A selection of articles I've read in the past few days that make noteworthy points — the following mostly religion-themed in one way or another:
Oliver Roy notes that the resurgent European hard right loves to talk about the Christian identity of Europe, while ignoring core Christian values — with the complicity of Christian churches:
The political right's dual move — claiming the mantle of Christianity but not its values — is a threat to Christianity as radical as it is indirect: It risks stripping the religion of its spirituality. . . . So far, the Christian churches have contributed to the problem.
Patricia Miller analyzes how, with the full complicity of the U.S. Catholic bishops, the Christian Right helped the Republican party claim the Christian mantle with an agenda focusing obsessively on abortion (and gay marriage), which attacks the poor and those working to save the environment:
But the emerging Christian Right glommed on to the newly politicized issue of abortion and didn’t let go. They used it to bring Ronald Reagan to power, resulting in cuts to anti-poverty and environmental programs and a newly militaristic nation—values diametrically opposed to Catholicism.
Molly Worthen comments on the great fail of the Southern Baptist Convention's attempt to merge its expression of Christian faith with GOP orthodoxy:
America’s largest Protestant denomination cracked down on moderates when the culture wars hit, arguing that liberalism led to decline. Now they’re hemorrhaging members just like everyone else.
Noting that progressive versions of Christianity are resurgent in the U.S. public square, Paul Brandeis Raushenbush points out how the media have long allowed the religious right to dominate talk about "the" Christian identity and agenda:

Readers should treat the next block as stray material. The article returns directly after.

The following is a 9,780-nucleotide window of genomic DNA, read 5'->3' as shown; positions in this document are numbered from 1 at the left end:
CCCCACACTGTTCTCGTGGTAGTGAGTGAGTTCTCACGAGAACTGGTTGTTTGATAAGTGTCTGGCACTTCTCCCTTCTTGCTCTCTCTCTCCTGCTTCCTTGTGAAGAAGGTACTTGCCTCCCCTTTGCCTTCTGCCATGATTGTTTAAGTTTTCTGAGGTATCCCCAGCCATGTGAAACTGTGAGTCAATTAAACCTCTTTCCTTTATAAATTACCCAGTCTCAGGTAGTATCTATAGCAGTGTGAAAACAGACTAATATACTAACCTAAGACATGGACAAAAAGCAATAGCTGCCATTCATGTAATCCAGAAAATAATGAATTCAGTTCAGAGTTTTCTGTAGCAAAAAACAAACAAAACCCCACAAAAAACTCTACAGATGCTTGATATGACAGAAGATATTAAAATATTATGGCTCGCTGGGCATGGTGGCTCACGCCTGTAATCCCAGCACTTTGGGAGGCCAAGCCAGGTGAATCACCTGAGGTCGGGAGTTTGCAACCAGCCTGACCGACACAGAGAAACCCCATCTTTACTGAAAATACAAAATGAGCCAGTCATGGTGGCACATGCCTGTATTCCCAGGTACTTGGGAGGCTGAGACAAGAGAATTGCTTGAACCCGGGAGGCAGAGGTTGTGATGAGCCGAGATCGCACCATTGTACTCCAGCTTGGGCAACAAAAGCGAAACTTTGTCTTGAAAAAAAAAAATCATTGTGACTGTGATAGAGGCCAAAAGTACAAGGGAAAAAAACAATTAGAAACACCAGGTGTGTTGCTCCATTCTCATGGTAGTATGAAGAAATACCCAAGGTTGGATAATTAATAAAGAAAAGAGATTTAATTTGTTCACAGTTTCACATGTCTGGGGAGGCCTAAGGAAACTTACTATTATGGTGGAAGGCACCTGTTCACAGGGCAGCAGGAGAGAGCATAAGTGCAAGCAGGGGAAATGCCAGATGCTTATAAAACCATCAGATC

While important Liberation, Black, Womanist and Feminist theology was being lived out in communities around the world, when the media wanted a "representative" Christian voice it generally turned to these men with the largest megaphones who brought their faith language to conservative political stances on issues such as abortion, the role of women, LGBT rights, the death penalty, social welfare and war.
Emma Green reports on a recent Public Religion Research Institute survey which finds that a small, determined core of Americans continue to think that private businesses should be able to shout "Religious freedom!" and refuse to serve black customers (and Jewish, atheist, gay ones, as well):
In an interesting new survey, the Public Religion Research Institute found that 10 percent of Americans believe business owners should be able to refuse to serve black people if they see that as a violation of their religious beliefs.
(Footnote: a slightly higher percentage of Catholics than of Protestants buy this "religious freedom" argument about denying service to black folks, which confirms for me that 1) racism is deeply embedded in some sectors of American Catholicism, and 2) it's more intractable precisely because many U.S. Catholics think it's only the problem of bigoted Southerners, to whom they're superior, and from whose experience they have been unwilling to learn, when those white Southerners have struggled with and repudiated their legacy of historic racism.)
Lawyers for the Catholic diocese of Trenton, NJ, explain how we know when a priest is not a priest (hint: he's never a priest when the church is liable for his actions and may have to reach into its coffers to pay for those actions) — this is from a Star-Ledger editorial:
"How do we determine when a priest is and is not on duty," one justice asked.